It should be noted however, as a possible limitation of the current study, that our stimuli are quite unnaturalistic since they combine non-dynamic (photographs) and dynamic (sound) stimuli. Although our participants did not report any incongruent perception of crossmodal stimuli, the use of emotional expressions that contain truly multimodal expressions (video and audio obtained from the same person), which are not posed, but enacted using the Stanislawski technique (see the Geneva Multimodal Emotion Portrayals, GEMEP; Bänziger et al., 2012) could be relevant.
In conclusion, our results suggest that despite a decline in facial and vocal emotional processing with advancing age, older adults integrate facial and vocal cues to yield a unified perception of the person. Given the changes in facial and vocal modality exhibited by older adults, it may be helpful for family members and caregivers to use multiple sensory modalities to communicate important affective information. Thus, supplementing facial cues with vocal information may facilitate communication, preventing older individuals from withdrawing from the community and reducing the development of affective disturbances such as depression. Future research is required to further examine whether crossmodal integration can benefit older adults who exhibit cognitive impairments (e.g., Mild Cognitive Impairments, Alzheimer’s Disease). Such studies would be of particular interest in the context of recently developed assistive robotics platforms that prolong the ability of persons who have lost their autonomy to remain at home. For instance, serious games and socially aware assistive robots have actually been designed without considering the age-specific effects on social signal recognition. Therefore, improving the efficiency and suitability of these interactive systems clearly requires a better understanding of crossmodal integration.
Study concept and design was performed by LC, VL, MC, and MP. Data acquisition was conducted by VL. Data analysis was performed by LC, VL, and MC. All authors contributed to data interpretation and the final version of the manuscript, which all approved.
Conflict of Interest Statement
The authors declare that the research was conducted in the absence of any commercial or financial relationships that could be construed as a potential conflict of interest.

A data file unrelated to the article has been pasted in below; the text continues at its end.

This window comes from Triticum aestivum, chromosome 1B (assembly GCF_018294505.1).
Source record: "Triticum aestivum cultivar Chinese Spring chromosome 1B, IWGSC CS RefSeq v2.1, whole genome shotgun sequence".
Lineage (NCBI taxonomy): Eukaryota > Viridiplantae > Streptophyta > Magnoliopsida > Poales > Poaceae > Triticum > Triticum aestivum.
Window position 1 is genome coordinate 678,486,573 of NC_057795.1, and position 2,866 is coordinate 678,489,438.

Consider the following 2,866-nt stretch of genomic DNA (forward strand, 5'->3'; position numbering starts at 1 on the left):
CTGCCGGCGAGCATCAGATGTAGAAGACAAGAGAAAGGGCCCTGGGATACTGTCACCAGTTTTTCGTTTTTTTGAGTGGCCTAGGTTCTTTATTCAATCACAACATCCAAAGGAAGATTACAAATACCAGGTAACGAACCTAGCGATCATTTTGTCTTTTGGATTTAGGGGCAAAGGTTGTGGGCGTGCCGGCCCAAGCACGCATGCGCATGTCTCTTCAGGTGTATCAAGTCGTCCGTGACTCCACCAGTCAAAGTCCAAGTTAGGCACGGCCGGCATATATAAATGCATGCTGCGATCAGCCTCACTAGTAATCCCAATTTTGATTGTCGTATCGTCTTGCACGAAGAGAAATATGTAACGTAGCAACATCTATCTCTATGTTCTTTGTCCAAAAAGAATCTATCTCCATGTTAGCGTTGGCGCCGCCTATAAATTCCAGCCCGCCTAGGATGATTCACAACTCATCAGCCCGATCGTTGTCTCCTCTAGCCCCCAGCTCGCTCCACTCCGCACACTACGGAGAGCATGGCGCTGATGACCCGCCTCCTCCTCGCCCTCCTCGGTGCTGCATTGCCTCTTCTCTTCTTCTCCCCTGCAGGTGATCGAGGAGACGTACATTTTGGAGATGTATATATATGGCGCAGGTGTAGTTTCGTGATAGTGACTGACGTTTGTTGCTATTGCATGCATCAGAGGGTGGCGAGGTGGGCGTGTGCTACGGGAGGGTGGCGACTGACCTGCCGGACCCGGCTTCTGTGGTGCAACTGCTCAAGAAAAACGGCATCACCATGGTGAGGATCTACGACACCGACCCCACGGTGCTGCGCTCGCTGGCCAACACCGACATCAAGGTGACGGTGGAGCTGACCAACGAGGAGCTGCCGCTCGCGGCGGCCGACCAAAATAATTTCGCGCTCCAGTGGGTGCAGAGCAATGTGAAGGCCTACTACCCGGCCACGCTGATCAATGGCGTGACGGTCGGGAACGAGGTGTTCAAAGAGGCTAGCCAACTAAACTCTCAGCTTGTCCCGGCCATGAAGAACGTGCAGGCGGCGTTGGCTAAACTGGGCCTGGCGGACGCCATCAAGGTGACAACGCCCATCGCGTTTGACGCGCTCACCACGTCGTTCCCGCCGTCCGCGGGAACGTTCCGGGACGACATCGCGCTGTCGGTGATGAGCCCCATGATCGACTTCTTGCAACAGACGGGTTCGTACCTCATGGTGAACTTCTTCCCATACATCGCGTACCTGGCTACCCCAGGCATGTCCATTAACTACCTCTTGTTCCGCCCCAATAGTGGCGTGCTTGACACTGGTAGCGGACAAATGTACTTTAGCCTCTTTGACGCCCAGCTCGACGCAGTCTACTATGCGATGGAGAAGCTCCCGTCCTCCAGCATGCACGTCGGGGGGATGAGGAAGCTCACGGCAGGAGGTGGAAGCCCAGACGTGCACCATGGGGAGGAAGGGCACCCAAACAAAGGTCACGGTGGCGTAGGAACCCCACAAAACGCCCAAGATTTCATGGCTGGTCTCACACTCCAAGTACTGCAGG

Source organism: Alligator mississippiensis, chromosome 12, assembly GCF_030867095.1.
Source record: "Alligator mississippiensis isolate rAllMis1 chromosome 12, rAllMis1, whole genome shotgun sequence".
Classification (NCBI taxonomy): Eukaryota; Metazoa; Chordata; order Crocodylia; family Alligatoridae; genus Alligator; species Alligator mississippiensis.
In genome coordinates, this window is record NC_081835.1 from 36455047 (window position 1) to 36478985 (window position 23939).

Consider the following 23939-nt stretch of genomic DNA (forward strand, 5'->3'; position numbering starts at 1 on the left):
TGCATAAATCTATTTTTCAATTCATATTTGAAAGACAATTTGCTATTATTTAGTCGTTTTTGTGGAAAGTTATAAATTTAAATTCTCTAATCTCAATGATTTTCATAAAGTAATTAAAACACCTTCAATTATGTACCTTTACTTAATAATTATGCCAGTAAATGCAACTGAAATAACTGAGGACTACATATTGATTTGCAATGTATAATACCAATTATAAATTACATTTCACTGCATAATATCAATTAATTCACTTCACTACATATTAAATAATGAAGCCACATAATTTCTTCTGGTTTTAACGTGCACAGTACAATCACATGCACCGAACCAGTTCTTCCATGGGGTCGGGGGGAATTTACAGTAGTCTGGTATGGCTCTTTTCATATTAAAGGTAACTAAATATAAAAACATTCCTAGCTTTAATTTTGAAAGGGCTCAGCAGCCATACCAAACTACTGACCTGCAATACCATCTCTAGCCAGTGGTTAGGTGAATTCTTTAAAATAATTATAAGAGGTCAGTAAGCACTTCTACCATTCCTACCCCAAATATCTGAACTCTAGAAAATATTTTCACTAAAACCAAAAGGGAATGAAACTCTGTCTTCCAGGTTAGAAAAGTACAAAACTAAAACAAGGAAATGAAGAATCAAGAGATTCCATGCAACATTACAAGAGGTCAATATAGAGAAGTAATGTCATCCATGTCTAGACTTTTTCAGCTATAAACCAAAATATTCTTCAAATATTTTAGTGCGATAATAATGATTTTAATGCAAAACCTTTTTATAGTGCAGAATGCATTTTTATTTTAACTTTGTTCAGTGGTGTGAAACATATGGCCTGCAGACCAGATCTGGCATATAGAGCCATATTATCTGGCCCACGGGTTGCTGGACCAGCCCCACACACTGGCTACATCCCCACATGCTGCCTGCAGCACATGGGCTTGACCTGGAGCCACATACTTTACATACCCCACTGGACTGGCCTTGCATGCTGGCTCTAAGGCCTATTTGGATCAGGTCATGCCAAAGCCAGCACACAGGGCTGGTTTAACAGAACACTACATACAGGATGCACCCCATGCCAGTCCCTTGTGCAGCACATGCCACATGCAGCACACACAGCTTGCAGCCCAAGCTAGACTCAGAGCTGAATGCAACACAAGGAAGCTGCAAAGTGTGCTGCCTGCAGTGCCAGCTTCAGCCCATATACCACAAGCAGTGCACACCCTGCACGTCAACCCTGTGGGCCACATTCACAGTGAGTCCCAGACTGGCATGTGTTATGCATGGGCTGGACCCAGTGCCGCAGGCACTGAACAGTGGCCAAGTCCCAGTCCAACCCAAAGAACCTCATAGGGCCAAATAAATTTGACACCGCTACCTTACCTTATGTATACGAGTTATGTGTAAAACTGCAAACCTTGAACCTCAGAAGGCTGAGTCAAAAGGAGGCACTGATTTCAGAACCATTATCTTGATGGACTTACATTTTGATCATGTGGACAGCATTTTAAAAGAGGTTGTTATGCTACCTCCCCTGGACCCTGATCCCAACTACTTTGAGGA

This work was partially supported by the Labex SMART (ANR-11-LABX-65) under French state funds managed by the ANR within the Investissements d’Avenir program under reference ANR-11-IDEX-0004-02 and by the FUI PRAMAD2 project. We are also grateful to all of the volunteers who generously gave their time to participate in this study.
PASA, Posterior–Anterior Shift in Aging; fMRI, functional magnetic resonance imaging; ERP, event-related potentials; RT, response times; STS, superior temporal sulcus, p-STC, posterior superior temporal cortex; BDI, Beck Depression Inventory; MMSE, Mini Mental State Examination; CDFs, cumulative distribution functions.
- ^ To control for potential gender differences, this variable was initially entered as a between-subject factor in the analyses. However, gender failed to yield any significant main effects (F < 1) or interactions (p > 0.1) so we collapsed across gender in the reported analysis.
- ^ Note that a ceiling effect was observed for happiness in both groups and for neutral in the younger group.
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Keywords: aging, emotion, faces, voices, non-verbal vocalizations, multimodal integration, race model
Citation: Chaby L, Luherne-du Boullay V, Chetouani M and Plaza M (2015) Compensating for age limits through emotional crossmodal integration. Front. Psychol. 6:691. doi: 10.3389/fpsyg.2015.00691
Received: 01 April 2015; Accepted: 10 May 2015;
Published: 27 May 2015.
Edited by:Andrea Hildebrandt, Ernst-Moritz-Arndt Universität Greifswald, Germany
Copyright © 2015 Chaby, Luherne-du Boullay, Chetouani and Plaza. This is an open-access article distributed under the terms of the Creative Commons Attribution License (CC BY). The use, distribution or reproduction in other forums is permitted, provided the original author(s) or licensor are credited and that the original publication in this journal is cited, in accordance with accepted academic practice. No use, distribution or reproduction is permitted which does not comply with these terms.
*Correspondence: Laurence Chaby, Groupe Intégration Multimodale, Interaction et Signal Social, Institut des Systèmes Intelligents et de Robotique, CNRS UMR 7222, 4 Place Jussieu, Paris 75005, France, firstname.lastname@example.org